Fall Color Report for Week of September 2, 2018

This week has been quite warm, with above average temperatures. We’ve also had sporadic rain storms, including yesterday and today. My wife and I got rained out of our hike to Beacon Heights on Saturday, but we managed to squeeze in the Flat Rock Trail before the heavens gave way.


Today we had rain from 9 am until the early evening, including a whopper thunderstorm. This year has had interesting weather – we get thunderstorms, but with very little wind; just drenching rains. Last year, I had to water plants on my front patio about every other day. This year, since May, I’ve only watered the plants twice all summer! I’m a little worried about all the rain, but there is plenty of time for it to cool off and get sunny, which brings out our best colors.


There have been a few changes from last week’s report. The yellow buckeyes (Aesculus octandra) are accelerating their leaf color changes and you can spot them along roadsides as you drive by, or when you are hiking in the woods. The same can be said for sourwood trees (Oxydendrum arboretum), which are developing deep red leaves now. When displayed against their white sprays of downward-hanging fruits, these trees can be among the most colorful in the south. One of my favorite fall color trees!


The striped maples (Acer pensylvanicum) have started to change leaf color. They turn a dull yellow, with the veins remaining green until the end. These are small, understory trees with large tri-lobed leaves, and the bark often has white stripes splayed on its green to gray bark, hence its name. In exposed areas, like the rock outcrops at Beacon Heights and Flat Rock Trails, the huckleberries and blue berries, along with choke cherries (Aronia melanocarpa), are already turning colors. The blueberries and huckleberries turn a deep burgundy color, while the choke cherry gets bright reddish/orange leaves. Both have dark blue to black blueberry-sized fruits.


Sassafras (Sassafras albidum) has started changing also. It has interesting leaves that come in a variety of shapes: one is a simple ovoid shape, another is shaped like a mittenSassafras with one thumb on the side, and yet another is tri-lobed. Why it produces leaves with three different shapes is a mystery. Leaves turn orange to red, but can also be yellow, so this tree can be one of our most colorful in the fall.


Mountain ash (Sorbus americana) is fruiting now. The fruit clusters are initially orange in color, but by October, when they mature, will turn a bright red. This tree only grows at high elevations (generally above 4,000’) so to see it you’ll have to get to those higher areas, such as Grandfather Mt., Elk Knob, or portions of the Blue Ridge Parkway that get that high. The leaves are somewhat of a disappointment, turning a dull yellow and not really contributing to the fall color display, but the fruits are definitely worth it and when photographed against a bright azure cloudless sky, make for a striking image.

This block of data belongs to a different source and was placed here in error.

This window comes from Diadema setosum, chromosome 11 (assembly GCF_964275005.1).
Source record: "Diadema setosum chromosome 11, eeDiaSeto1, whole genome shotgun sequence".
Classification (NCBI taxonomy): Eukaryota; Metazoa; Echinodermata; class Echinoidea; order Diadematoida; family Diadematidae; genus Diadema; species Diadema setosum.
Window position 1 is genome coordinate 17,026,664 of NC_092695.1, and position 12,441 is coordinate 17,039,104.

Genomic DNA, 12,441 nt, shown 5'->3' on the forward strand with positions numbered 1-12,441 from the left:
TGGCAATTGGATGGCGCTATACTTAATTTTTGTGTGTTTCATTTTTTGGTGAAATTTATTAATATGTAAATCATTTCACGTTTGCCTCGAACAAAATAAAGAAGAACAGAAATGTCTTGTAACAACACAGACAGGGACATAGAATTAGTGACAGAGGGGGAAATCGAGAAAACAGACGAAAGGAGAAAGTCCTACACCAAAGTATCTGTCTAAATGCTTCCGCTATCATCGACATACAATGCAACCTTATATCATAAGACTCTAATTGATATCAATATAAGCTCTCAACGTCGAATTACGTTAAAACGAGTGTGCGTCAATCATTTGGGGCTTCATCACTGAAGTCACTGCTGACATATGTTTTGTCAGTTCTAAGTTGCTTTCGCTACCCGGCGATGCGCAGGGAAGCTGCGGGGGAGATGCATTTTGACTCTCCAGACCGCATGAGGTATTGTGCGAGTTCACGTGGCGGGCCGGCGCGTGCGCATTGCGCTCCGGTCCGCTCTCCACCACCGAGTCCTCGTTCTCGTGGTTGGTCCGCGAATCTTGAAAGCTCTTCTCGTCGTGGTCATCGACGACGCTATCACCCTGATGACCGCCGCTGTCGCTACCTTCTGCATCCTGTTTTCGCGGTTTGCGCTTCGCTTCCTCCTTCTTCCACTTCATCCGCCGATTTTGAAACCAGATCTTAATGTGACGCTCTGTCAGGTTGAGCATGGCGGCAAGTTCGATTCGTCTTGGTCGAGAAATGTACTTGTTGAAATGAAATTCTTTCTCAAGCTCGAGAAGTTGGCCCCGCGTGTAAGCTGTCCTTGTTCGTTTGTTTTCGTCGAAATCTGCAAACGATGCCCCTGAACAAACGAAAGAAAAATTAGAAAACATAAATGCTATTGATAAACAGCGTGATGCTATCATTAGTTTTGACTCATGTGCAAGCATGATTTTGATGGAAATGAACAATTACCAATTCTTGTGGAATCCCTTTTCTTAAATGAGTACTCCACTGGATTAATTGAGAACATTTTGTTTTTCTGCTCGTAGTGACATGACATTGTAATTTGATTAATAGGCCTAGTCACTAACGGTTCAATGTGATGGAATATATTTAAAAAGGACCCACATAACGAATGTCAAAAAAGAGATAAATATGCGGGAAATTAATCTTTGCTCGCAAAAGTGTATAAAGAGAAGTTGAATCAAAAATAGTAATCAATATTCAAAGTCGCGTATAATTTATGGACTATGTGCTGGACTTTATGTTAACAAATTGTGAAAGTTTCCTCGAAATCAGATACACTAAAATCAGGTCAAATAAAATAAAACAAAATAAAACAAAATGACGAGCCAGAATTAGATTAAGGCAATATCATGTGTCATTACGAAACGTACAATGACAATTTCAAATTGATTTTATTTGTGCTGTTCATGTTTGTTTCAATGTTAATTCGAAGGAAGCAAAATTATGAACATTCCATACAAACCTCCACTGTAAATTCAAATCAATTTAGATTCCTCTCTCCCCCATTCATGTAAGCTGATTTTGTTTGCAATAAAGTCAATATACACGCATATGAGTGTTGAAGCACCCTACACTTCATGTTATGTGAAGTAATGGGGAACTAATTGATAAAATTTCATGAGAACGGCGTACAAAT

Virginia creeper (Parthenocissus quinquefolia) is starting to turn a deep red and over the next two weeks should color up nicely, as should poison ivy (Toxicodendron radicans). To distinguish the two vines, note that Virginia creeper has leaves with 5 leaflets, and the little tendrils that hold the plant onto its host tree are coiled and have a pad at the end (it exudes a glue that sticks it to the tree). Poison ivy, on the other hand, has 3 leaflets per leaf, which are shiny, and has a fibrous root system that sticks it to its host tree. Don’t touch either if you aren’t sure which is which, as poison ivy rash is a real pain to get! Whether poisonous or not, vines are an under-appreciated component of fall leaf color displays.


Suggestions for hikes: if you have young children, then consider the 2 mile round-trip hike around Price Lake. With easy access off the Blue Ridge Parkway, it’s a level walk which makes it kid friendly (although you’ll probably have to carry them over the last part once they tucker out).


Another nice hike, but longer and with minor elevational changes, is the Boone Fork Trail, which begins in the Price Picnic Area (just north of Price Lake). It is a 5 mile loop trail, with pasture, woods, creeks, and forests. You may also see beaver if you’re lucky.


In about two weeks, it should be nice hiking at Graveyards and Craggy Gardens on the Blue Ridge Parkway, south and north, respectively, of Asheville. Both offer great views and hiking. I’ll be visiting these later this month and will report back.


That’s about it for this month. Check out the photo album I posted earlier from the Flat Rock Trail hike and have a relaxing rest of the Labor Day holiday.


Postscript: we’re still excited here about ASU nearly beating Penn State in football. Boy was that a game! After coming back with 4 touchdowns in the fourth quarter to take a temporary 38-31 lead, PSU tied it and then won in overtime 45-38. This bodes well for a good season perhaps! And to boot, Rutgers, my alma mater, won its first game – go RU! For those who don’t know, Rutgers and Princeton (just down the road in NJ) played the very first intercollegiate football game, back in 1869.